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dc.contributor.authorPostillion, Frank G.*
dc.contributor.authorBlock, Michael W.*
dc.contributor.authorMerz, August*
dc.date.accessioned2013-07-18T17:25:32Z
dc.date.available2013-07-18T17:25:32Z
dc.date.issued1986-04-19
dc.identifier.issn0272-6106
dc.identifier.urihttp://hdl.handle.net/10150/296389
dc.descriptionFrom the Proceedings of the 1986 Meetings of the Arizona Section - American Water Resources Association, Hydrology Section - Arizona-Nevada Academy of Science and the Arizona Hydrological Society - April 19, 1986, Glendale Community College, Glendale, Arizonaen_US
dc.description.abstractThe Green Valley Wastewater Treatment Facility (GVWWTF) is about 20 miles south of Tucson, Arizona. Locally, the aquifer consists of interbedded sands, silts and gravels. Depth to water near the facility is about 160 feet with transmissivity ranging from 32,000 to 48,000 gpd /ft. Ground water quality has historically been poor near the facility due to deep percolation of irrigation return flow. With the retirement of farm land, however, ground water quality has improved considerably. The only problem with well water downgradient of GVWWTF has been with total coliform where several samples exceeded public drinking water standards. Current inflow of about 1.1 mgd will increase to 4.5 mgd by 2005. Flow net and mass balance analyses indicate effluent recharge by percolation beds will increase from 1060 AF /year to 4130 AF /year during this period. A mass balance model predicts TDS will increase from about 585 to 615 mg/l, nitrate-N will increase from 9.2 to 9.9 mg/l, chloride will increase from 50 to 75 mg/1, and sulfate will decrease by 25 mg/l to 115 mg/l. Further study of pond disinfection for prevention of microbiological contamination is suggested. Additionally, effluent reuse and an enhanced monitoring program including upgradient and downgradient wells are encouraged.
dc.language.isoen_USen_US
dc.publisherArizona-Nevada Academy of Scienceen_US
dc.rightsCopyright ©, where appropriate, is held by the author.
dc.subjectHydrology -- Arizona.en_US
dc.subjectWater resources development -- Arizona.en_US
dc.subjectHydrology -- Southwestern states.en_US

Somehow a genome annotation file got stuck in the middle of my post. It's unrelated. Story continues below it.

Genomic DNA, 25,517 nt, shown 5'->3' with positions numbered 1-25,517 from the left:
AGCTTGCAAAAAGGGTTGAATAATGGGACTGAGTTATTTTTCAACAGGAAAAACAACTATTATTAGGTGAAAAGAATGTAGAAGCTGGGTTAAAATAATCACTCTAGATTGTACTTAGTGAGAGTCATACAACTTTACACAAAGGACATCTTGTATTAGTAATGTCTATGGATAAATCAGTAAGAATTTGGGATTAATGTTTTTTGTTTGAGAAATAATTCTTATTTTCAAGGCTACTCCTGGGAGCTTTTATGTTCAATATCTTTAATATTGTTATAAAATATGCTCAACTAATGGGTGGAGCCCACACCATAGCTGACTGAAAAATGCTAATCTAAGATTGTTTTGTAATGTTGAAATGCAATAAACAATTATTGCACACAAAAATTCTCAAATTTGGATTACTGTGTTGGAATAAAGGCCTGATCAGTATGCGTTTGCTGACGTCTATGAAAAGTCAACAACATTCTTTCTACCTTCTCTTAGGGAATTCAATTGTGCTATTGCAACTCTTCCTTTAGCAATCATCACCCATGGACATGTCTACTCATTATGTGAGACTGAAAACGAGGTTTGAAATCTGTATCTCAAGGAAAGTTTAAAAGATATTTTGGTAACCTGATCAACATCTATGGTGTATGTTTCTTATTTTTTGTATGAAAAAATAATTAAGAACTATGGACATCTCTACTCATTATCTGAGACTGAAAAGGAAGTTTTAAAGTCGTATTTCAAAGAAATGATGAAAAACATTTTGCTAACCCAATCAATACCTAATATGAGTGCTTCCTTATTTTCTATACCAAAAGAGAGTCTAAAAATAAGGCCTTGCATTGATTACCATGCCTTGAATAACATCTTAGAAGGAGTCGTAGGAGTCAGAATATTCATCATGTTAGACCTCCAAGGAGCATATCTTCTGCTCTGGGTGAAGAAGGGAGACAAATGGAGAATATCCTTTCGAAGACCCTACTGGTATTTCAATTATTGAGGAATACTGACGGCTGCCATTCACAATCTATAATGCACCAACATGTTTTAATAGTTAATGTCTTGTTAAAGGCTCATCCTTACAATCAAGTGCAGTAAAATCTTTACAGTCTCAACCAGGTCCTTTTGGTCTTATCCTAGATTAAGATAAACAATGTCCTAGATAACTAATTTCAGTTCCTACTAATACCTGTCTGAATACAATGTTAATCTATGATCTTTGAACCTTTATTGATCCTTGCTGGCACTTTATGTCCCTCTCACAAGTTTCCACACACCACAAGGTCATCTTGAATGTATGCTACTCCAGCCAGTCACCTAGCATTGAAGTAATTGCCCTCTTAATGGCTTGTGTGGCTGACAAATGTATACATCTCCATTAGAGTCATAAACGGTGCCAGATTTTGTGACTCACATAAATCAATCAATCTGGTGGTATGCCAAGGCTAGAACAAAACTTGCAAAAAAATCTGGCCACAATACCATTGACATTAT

dc.subjectWater resources development -- Southwestern states.en_US
dc.titleEffects of the Green Valley Wastewater Treatment Facility Upon Groundwater Qualityen_US
dc.typetexten_US
dc.typeProceedingsen_US
dc.contributor.departmentPima Association of Governments, Tucson, Arizonaen_US
dc.identifier.journalHydrology and Water Resources in Arizona and the Southwesten_US
dc.description.collectioninformationThis article is part of the Hydrology and Water Resources in Arizona and the Southwest collections. Digital access to this material is made possible by the Arizona-Nevada Academy of Science and the University of Arizona Libraries. For more information about items in this collection, contact anashydrology@gmail.com.en_US
refterms.dateFOA2018-04-25T20:18:26Z
html.description.abstractThe Green Valley Wastewater Treatment Facility (GVWWTF) is about 20 miles south of Tucson, Arizona. Locally, the aquifer consists of interbedded sands, silts and gravels. Depth to water near the facility is about 160 feet with transmissivity ranging from 32,000 to 48,000 gpd /ft. Ground water quality has historically been poor near the facility due to deep percolation of irrigation return flow. With the retirement of farm land, however, ground water quality has improved considerably. The only problem with well water downgradient of GVWWTF has been with total coliform where several samples exceeded public drinking water standards. Current inflow of about 1.1 mgd will increase to 4.5 mgd by 2005. Flow net and mass balance analyses indicate effluent recharge by percolation beds will increase from 1060 AF /year to 4130 AF /year during this period. A mass balance model predicts TDS will increase from about 585 to 615 mg/l, nitrate-N will increase from 9.2 to 9.9 mg/l, chloride will increase from 50 to 75 mg/1, and sulfate will decrease by 25 mg/l to 115 mg/l. Further study of pond disinfection for prevention of microbiological contamination is suggested. Additionally, effluent reuse and an enhanced monitoring program including upgradient and downgradient wells are encouraged.


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